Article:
Forever Pals

May God always watch over you (me too). Be careful, and always be good.
Love You, Your Pal Forever
Grandpa
P.S. Did not cheat!

…An excerpt from the inscription my Grandpa, my “Pal,” wrote in the pages of my senior high school yearbook, after some gentle, good-natured prodding that, after all, he couldn’t always just leave these things to Grandma.

I’m not sure exactly when “Pal” became our thing, but indeed it was, for as far back as I can remember. It was the way we addressed each other – in person, in cards exchanged, in life – a bond that grew ever closer with each passing year.

So many memories, from childhood sleepovers at Grandma and Grandpa’s house, to endless summer (and autumn) nights spent “cuddling” on the couch watching the Yankees, plenty of snacks at hand. I would often call ahead to see if there were any good “tickets” available, and my Grandpa would chuckle on the other end of the phone, assuring me that he had saved two front row seats just for us.

There were the countless weekends spent following my Grandpa around the house, out to his shed in the backyard, down to the basement, his “workshop” … wanting to know what he was working on as he tinkered and trimmed, painted and planted – always doing something, but never too busy for his Pal.

I can still recall the dozens of bocce ball “tournaments” in his backyard “court,” a perfectly manicured stretch of lawn that only he knew the nuances of, leading to many victories for Grandpa – me, not so much. And cards… I still have a set of playing cards my Pal gave to me, the same ones he had taught me to play “War” and “Rummy” with. (He let me win those matches occasionally.)

So many hot summer afternoons running through the sprinklers as a child, “swimming” in my inflatable Smurfs pool, and of course swinging on the old swing set in the backyard. Once the set came down – much to my dismay – my Grandpa managed to rig a single swing from a sturdy tree branch so that his big kid of a grandchild could still enjoy. I can still picture my Pal sitting on the patio under the awning watching me fly through the air, laughing silently, his shoulders shaking up and down.

There were the days when I would accompany my Pal on his frequent walks around the neighborhood, a route that often took us through the neighborhood cemetery around the corner from his house. Occasionally, I would bring my bicycle along and “practice” on the smooth paved paths, eventually begging him to take me to the local elementary school where I could speed through the empty parking lot at my leisure while he kept a careful eye on me.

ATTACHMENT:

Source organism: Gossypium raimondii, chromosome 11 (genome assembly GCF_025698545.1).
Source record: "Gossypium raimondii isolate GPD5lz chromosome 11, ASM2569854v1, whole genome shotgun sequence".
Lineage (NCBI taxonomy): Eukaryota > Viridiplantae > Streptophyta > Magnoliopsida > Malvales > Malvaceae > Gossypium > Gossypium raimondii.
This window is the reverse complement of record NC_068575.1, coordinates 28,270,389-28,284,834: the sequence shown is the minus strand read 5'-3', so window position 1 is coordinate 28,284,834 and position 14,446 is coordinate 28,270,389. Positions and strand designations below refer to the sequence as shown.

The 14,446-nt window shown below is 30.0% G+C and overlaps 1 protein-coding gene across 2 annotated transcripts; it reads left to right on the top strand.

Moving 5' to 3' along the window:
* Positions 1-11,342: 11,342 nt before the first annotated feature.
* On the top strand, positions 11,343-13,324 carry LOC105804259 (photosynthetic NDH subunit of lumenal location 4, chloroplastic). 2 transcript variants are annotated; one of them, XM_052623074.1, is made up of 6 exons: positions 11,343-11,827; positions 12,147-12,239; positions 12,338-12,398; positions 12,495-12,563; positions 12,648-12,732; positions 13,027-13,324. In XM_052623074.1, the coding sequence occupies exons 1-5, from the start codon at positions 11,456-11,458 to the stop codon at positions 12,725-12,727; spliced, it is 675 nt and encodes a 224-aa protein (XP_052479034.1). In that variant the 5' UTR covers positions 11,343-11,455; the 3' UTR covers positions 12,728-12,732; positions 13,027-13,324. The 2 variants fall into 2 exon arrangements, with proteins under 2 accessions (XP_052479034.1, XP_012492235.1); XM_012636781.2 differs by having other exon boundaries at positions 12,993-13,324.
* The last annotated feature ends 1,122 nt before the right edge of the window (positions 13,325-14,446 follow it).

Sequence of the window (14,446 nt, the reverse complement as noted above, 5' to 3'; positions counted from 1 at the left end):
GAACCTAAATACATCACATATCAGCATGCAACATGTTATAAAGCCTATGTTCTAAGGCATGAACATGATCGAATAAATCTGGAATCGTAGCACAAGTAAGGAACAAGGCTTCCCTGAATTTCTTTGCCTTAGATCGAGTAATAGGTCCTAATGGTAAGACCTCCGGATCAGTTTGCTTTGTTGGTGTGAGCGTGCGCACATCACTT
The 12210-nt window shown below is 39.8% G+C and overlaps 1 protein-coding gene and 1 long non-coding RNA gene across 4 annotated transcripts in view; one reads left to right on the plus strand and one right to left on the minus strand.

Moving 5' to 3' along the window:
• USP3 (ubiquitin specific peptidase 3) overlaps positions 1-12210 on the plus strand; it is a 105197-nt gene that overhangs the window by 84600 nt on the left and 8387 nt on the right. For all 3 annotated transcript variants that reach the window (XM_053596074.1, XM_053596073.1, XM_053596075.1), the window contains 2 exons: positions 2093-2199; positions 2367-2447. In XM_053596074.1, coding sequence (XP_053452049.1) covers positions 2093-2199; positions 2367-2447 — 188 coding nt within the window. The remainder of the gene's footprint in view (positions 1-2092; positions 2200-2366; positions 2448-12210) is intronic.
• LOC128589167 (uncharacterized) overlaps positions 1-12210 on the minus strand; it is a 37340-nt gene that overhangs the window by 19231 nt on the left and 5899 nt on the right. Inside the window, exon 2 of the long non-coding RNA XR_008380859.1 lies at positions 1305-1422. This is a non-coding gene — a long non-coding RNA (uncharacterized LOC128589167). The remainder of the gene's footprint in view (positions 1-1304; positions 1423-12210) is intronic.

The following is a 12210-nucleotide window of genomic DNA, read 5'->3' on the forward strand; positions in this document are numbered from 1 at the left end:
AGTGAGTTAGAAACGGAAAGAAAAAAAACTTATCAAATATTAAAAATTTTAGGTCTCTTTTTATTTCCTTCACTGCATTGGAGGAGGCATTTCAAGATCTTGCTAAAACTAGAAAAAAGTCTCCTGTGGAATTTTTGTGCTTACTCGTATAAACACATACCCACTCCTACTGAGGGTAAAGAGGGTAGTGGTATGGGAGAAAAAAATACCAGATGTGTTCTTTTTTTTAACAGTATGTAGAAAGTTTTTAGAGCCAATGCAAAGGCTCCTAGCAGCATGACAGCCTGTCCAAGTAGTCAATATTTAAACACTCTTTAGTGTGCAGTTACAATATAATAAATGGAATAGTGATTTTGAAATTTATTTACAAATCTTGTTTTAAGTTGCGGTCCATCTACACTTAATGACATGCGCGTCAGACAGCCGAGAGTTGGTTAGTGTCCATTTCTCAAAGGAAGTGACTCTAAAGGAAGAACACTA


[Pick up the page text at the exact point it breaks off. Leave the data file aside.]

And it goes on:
As I grew older, my Grandpa would often pick me up from work on the weekends for lunch, where he would make his “famous” pepper and potato and egg pie for me. As we sat down to eat, he would let me sip some of the foam from the top of his beer. Often, we would finish up with some pretzels or cookies, as you could never leave without having dessert.

At Christmas time, one of our most cherished family traditions, we would celebrate Christmas Eve at Grandma and Grandpa’s. Grandma would take care of the menu, and Grandpa would handle all the gift-wrapping, a skill he had perfected from his many years of working at the A&S department store. And, just when the night was nearly over, my Pal would disappear down the basement, only to emerge with “one more gift,” usually the most special one of all.

And at Father’s Day, it became tradition for me to take my father and grandfather out to breakfast, using the funds that my Pal had given me throughout the year when he would come over to collect my recyclables and cash in the bottle deposits. It didn’t matter if there were two bottles; he always gave me at least a dollar in return. If it was more, five dollars. When I protested that it was too much, he would just smile, saying he was “going to the store anyway” to check out the latest sales and stock up the basement “pantry.”

As I grew older, I came to appreciate more and more what a special man this was, how lucky I was to have him in my life. I cherished every message he would leave on our home answering machine singing “Happy Birthday” to me; and, once my grandmother passed away several years ago, the beautiful cards he would pick out to mark every occasion.

Whether we were exchanging funny faces and making cross-eyes at each other across the kitchen table, or I was begging him to let me treat him to dinner at our local diner (not knowing he had already sent his secret signal to the waitress and managed to whisk away the bill before anyone else had a chance to see it), we always had a deep connection.

Just last week, my special Pal passed away, leaving a giant hole in my heart. His life was a shining example of what a man should be, to my grandmother, to his children and grandchildren, to everyone. His at-times shy, always humble, demeanor concealed a sly sense of humor that only those closest to him were privileged to see. The laughter and love he brought to all our lives was, and remains, my fondest memory of him.

Each time I hear the song “In the Mood,” I will continue to picture my grandparents flying across the dance floor, never missing a step, as they looked adoringly at one another. I can only hope they are dancing together at this very moment.

And so, Pal…  
May God always watch over you (me too).
I promise to be careful, and to always be good.
Love You, Your Pal Forever
Jamie

 

{Published: March 23rd, 2016}

 

Jamie Lynn RyanComment